The Hong Guang Mini is a small, boxy electric car. A far cry from the sleek, speedy machines from prestige EV companies, it offers a low-key cuteness at a low-key price. And that has been the secret of its success.
Just weeks after its launch at the end of July, the low-speed pure electric EV began outselling Tesla in China. Some 14,495 units of the car were sold in September, according to the Sweden-based EV-Volumes global sales database. For the same month Tesla sold 11,329 cars, mainly Model 3s, according to the China Passenger Car Association. (No single source reports entirely comparable monthly figures for both the car makers’ models.)
The gap continued in the following months and appears to have widened this year, with 36,760 of the Mini EV sold in January, according to EV-Volumes data, while that month Tesla sold 14,554 Model 3’s in China (and 16,521 cars overall), according to the CPCA. In 2021 so far, the mini car may even be the world’s best-selling EV, given China’s the world’s largest EV market.
Chris Jones, chief automotive analyst at industry analyst firm Canalys, described China’s EV market last year as a tale of two cars—Tesla’s made-in China Model 3 dominated in the first half of the year, while the Hong Guang Mini was “the market leader in the second half of 2020.”
“Launching a new car in 2020, during a pandemic with travel restrictions in place and more people working from home was a risk,” added Jones via email. “However, at the low price, the Hongguang Mini becomes a very convenient, inexpensive way to get around. A safe, clean space away from public transport or shared urban vehicles.”
Calling out to Generation Z
Developed by SAIC-GM-Wuling Automobile, a joint venture between state-run car giant SAIC, General Motors, and Guangxi Automobile (formerly Wuling Motors), the car sells for 28,800 yuan (about $4,400), with some newer models costing a bit more—making it the perfect car for China’s eco-conscious but cash-strapped Gen Z buyers.
Despite the car’s size and price tag, the company’s efforts to position it as a fashionable item, rather than merely a practical transportation tool, appear to have been successful with younger buyers. According to the company, more than 70% of its buyers were born after 1990, while at least 60% were women. On Chinese social media, including Weibo and lifestyle app Xiaohongshu, topics related to modifying the interior and exterior of the cars to make them trendier have been viewed tens of millions of times.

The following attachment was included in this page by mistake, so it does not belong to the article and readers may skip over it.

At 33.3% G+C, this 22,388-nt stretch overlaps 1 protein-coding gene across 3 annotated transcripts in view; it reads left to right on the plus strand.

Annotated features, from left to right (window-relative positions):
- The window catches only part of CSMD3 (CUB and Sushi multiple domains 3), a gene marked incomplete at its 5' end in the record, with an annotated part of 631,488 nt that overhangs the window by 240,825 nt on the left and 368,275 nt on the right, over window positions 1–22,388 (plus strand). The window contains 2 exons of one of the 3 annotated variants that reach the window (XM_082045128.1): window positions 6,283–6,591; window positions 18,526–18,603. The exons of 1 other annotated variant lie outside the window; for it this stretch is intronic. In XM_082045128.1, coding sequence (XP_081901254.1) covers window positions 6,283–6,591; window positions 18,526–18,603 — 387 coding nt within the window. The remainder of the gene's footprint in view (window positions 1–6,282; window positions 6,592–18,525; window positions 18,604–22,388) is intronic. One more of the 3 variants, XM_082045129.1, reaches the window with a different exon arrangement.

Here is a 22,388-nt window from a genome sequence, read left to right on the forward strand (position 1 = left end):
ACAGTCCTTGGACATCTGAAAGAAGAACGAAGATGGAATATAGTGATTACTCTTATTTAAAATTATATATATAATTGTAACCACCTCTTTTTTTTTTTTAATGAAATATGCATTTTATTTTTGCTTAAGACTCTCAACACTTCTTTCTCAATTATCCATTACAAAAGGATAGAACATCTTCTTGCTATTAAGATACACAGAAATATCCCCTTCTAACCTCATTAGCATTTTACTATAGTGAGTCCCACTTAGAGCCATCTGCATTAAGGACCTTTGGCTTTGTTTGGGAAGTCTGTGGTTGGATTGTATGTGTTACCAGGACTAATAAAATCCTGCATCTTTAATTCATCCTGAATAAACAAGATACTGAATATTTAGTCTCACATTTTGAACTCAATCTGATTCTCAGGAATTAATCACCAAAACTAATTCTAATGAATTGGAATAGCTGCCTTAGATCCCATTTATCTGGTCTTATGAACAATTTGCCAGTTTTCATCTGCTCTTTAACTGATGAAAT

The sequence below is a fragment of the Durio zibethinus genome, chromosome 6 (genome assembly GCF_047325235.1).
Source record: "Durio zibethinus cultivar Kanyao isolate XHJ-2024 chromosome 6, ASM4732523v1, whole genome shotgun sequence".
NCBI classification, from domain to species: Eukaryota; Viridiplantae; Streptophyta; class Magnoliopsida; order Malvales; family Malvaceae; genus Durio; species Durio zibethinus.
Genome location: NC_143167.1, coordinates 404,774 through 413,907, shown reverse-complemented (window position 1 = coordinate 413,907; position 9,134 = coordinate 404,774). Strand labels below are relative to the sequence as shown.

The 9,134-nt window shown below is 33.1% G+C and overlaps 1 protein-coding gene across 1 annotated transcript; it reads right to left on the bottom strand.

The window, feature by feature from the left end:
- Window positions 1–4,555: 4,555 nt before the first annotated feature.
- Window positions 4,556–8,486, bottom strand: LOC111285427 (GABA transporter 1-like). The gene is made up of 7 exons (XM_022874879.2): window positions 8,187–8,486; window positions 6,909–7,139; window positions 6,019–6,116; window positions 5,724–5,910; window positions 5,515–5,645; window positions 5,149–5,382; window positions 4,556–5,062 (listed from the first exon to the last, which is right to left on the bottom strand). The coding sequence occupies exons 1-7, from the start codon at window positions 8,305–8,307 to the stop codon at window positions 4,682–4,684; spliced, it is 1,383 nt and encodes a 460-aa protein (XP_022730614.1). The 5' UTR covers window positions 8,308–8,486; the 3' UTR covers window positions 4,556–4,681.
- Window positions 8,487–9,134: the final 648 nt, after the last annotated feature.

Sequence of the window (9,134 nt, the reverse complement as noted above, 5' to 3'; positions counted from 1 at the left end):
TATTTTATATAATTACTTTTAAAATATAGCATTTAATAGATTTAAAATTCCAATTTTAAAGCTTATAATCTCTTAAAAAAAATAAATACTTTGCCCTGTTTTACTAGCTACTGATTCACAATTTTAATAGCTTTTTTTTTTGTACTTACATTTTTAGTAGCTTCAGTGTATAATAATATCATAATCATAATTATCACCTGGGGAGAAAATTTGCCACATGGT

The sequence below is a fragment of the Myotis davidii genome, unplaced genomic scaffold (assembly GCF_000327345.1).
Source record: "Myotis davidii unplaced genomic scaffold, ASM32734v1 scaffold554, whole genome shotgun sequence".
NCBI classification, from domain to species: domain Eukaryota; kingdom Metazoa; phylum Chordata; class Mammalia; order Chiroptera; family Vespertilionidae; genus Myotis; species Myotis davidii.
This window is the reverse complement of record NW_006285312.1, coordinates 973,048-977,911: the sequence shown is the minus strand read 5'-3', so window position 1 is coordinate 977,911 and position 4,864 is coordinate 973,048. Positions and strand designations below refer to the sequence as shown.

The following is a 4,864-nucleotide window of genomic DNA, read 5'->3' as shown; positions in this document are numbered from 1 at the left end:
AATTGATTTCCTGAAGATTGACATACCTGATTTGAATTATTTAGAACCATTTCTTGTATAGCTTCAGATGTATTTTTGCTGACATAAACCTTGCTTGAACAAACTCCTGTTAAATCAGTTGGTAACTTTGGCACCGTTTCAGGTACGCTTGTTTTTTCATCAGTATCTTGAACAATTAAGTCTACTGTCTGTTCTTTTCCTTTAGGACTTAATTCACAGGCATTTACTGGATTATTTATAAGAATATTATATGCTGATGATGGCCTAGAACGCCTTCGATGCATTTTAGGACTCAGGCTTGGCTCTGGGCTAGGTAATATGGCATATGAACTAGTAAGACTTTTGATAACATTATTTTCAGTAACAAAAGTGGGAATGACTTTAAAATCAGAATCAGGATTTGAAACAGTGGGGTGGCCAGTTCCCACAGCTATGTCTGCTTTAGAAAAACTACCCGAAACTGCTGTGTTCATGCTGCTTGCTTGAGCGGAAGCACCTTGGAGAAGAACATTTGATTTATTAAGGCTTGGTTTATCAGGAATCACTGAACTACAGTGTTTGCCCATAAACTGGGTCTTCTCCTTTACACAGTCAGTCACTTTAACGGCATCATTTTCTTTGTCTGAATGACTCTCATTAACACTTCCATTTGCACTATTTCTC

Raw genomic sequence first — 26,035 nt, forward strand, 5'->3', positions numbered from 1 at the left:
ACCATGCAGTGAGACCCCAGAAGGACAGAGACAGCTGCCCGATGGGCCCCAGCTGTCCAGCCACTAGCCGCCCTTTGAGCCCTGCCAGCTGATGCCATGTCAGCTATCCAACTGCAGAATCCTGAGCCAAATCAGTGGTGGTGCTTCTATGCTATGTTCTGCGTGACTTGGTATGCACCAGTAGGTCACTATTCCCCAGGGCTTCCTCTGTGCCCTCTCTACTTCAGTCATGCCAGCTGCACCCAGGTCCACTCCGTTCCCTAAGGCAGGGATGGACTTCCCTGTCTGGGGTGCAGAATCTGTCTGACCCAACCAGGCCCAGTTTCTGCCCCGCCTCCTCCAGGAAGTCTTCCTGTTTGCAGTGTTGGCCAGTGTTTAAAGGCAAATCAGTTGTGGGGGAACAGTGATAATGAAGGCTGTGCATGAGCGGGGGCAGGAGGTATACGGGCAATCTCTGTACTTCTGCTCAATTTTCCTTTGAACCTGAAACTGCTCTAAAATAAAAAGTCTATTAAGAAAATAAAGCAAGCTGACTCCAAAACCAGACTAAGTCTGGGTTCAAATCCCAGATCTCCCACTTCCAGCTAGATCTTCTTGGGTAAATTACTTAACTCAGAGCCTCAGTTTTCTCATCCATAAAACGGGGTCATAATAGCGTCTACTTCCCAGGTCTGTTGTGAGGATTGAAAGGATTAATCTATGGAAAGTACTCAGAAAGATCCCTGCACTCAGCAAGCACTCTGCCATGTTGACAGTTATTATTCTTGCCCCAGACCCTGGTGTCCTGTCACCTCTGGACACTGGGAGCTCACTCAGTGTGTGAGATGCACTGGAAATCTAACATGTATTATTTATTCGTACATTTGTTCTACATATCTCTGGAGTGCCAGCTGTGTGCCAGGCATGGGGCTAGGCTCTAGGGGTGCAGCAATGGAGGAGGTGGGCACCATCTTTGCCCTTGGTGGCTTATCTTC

For years, small, low-speed EVs in China were used mostly by the elderly, often in rural areas, looking for value for money. In some cases the vehicles were best suited to private communities, and not roadworthy, unlike the Mini EV. But through a series of marketing events, the company managed to transform that image. In March, the company held a party for owners of the Mini EV in Shanghai, where hundreds of user-modified vehicles were put on display.
This month, it also rolled out a new model under the Mini EV series named “macaron,” based on the models’ bright colors inspired by the French confectionary. The macaron series has a starting price of 36,800 yuan ($5,675). And there’s also a convertible model.
To date more than 200,000 of the cars have been sold—a striking figure when you consider Tesla delivered about half a million cars globally in 2020.
A rising EV tide
Despite some glee in auto industry reports over the Mini’s sales figures vis-a-vis Tesla, SAIC-GM-Wuling’s success doesn’t come at the cost of the US company, since the Minis are aimed largely at buyers who probably couldn’t have afforded a Tesla anyway.
Expanding the universe of people who can consider buying an EV car can only be a good thing for the industry in China—and elsewhere.
“The Mini greatly expands the awareness of EVs in China, and will have a knock-on effect in other countries as similar city EVs launch,” said Jones, of Canalys.